“One Shot at Glory” – Judas Priest

Review by Chris Alberico

After hearing of this music picks’ theme, my mind immediately jumped to Judas Priest.

Frontman Rob Halford is one of the few openly gay metal artists, so I would like to give him his flowers and review one of my favorite cuts off of their 1990 project, Painkiller. The track I chose is “One Shot at Glory,” as this is easily my favorite song off the album. Halford’s stellar vocals are on full display throughout the entire six minute forty-seven second runtime, he’s complimented by an absolutely infectious guitar riff and impressive drums. The lyrics are stereotypical to the metal vibe, but still empowering nonetheless. Overall, Judas Priest is a staple in the metal genre that deserves all the praise they get.


“When You Sleep” – My Bloody Valentine

Review by Chris Alberico

“When You Sleep” is one of the most popular songs off of My Bloody Valentine’s magnum opus, and my personal favorite album of all time, 1991’s Loveless. Bassist Debbie Googe is a part of the LGBTQ+ community, as well as a personal inspiration to play bass myself, who provides the perfect opportunity to talk about this genre-defining track. There is so much to unpack about everything tucked away in this noisy, hectic, yet beautiful cut. The listener is immediately hit with one of the many strange synth’s scattered throughout the album that encapsulates from the beginning. The group uses reverse reverb throughout this song to give the guitar and bass the same feel as the synths, at times even layering multiple guitars over each other as well. This adds to the experience of the listener who, at this point in the project, should be very familiar with these hypnotic sounds. The lyrics are muddled in the mix, telling a deeply personal story about guitarist Kevin Shields’ presumed lover using him. This track is beautiful from start to finish, and I hope My Bloody Valentine releases more music soon –  especially since their latest album turned ten years old earlier this year.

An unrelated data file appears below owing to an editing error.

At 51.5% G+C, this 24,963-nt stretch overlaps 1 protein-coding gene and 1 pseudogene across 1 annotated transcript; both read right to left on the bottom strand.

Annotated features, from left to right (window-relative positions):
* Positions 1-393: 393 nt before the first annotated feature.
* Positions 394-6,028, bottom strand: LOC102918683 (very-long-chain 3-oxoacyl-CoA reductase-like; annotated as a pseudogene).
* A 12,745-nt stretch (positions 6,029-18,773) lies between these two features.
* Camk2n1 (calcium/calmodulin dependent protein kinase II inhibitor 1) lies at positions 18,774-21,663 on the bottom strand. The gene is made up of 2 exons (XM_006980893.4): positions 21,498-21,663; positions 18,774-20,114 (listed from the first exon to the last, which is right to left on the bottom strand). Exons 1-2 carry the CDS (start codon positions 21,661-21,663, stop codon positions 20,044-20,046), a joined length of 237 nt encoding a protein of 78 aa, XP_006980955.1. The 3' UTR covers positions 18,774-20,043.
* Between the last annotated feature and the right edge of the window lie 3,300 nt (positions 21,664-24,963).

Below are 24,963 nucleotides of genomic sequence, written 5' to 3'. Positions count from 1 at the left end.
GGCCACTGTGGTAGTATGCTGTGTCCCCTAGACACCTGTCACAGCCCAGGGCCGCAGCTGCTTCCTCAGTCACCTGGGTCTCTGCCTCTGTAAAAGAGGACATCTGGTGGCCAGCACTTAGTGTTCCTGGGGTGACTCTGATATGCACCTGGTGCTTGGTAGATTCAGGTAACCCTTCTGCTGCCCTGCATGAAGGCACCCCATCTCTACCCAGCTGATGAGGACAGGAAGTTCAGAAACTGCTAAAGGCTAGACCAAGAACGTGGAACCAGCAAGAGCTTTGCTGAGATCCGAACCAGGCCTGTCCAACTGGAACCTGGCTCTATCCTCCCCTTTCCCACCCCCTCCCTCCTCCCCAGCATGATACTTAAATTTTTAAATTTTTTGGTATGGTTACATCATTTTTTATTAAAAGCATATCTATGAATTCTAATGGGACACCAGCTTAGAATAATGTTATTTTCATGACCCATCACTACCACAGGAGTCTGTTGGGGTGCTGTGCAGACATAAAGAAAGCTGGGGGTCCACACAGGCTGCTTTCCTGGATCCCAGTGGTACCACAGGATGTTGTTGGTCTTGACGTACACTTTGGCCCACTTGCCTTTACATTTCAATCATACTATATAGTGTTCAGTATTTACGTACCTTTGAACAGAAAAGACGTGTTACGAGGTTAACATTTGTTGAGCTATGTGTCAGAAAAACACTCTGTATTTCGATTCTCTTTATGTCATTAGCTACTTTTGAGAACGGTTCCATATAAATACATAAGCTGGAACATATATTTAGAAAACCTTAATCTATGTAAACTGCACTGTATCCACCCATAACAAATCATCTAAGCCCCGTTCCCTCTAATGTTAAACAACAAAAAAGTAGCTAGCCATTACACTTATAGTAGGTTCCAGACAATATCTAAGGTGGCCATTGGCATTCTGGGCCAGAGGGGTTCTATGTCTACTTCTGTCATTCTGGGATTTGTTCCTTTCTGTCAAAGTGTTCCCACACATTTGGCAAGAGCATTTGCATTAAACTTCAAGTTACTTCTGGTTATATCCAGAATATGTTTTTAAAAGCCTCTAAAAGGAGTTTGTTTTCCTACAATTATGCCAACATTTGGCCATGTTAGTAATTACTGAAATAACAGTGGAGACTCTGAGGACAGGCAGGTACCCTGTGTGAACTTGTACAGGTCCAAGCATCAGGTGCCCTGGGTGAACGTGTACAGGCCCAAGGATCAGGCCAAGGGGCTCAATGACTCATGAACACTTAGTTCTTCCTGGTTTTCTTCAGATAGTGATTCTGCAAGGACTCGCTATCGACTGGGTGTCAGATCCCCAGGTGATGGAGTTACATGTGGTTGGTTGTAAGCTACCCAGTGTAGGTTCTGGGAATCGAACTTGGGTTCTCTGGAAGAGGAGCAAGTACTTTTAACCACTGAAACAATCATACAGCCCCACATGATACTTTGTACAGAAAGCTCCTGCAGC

“We’re In Love” – boygenius

Review by Manda Martinez

boygenius is an American alternative indie supergroup formed in 2018 composed of Julien Baker, Phoebe Bridgers, and Lucy Dacus. They released their debut studio album The Record in March 2023. All three band members are proudly queer, and this song is a perfect showcase of this. “We’re In Love” has Lucy Dacus singing to and about her bandmates. They have such a beautiful connection and show it through their music. It’s a gentle love song with lyrics such as “I can’t imagine you without the same smile in your eyes.” Dacus pleads to never forget about her loved ones, and to never be forgotten by them too.


“anything” – Adrianne Lenker

Review by Manda Martinez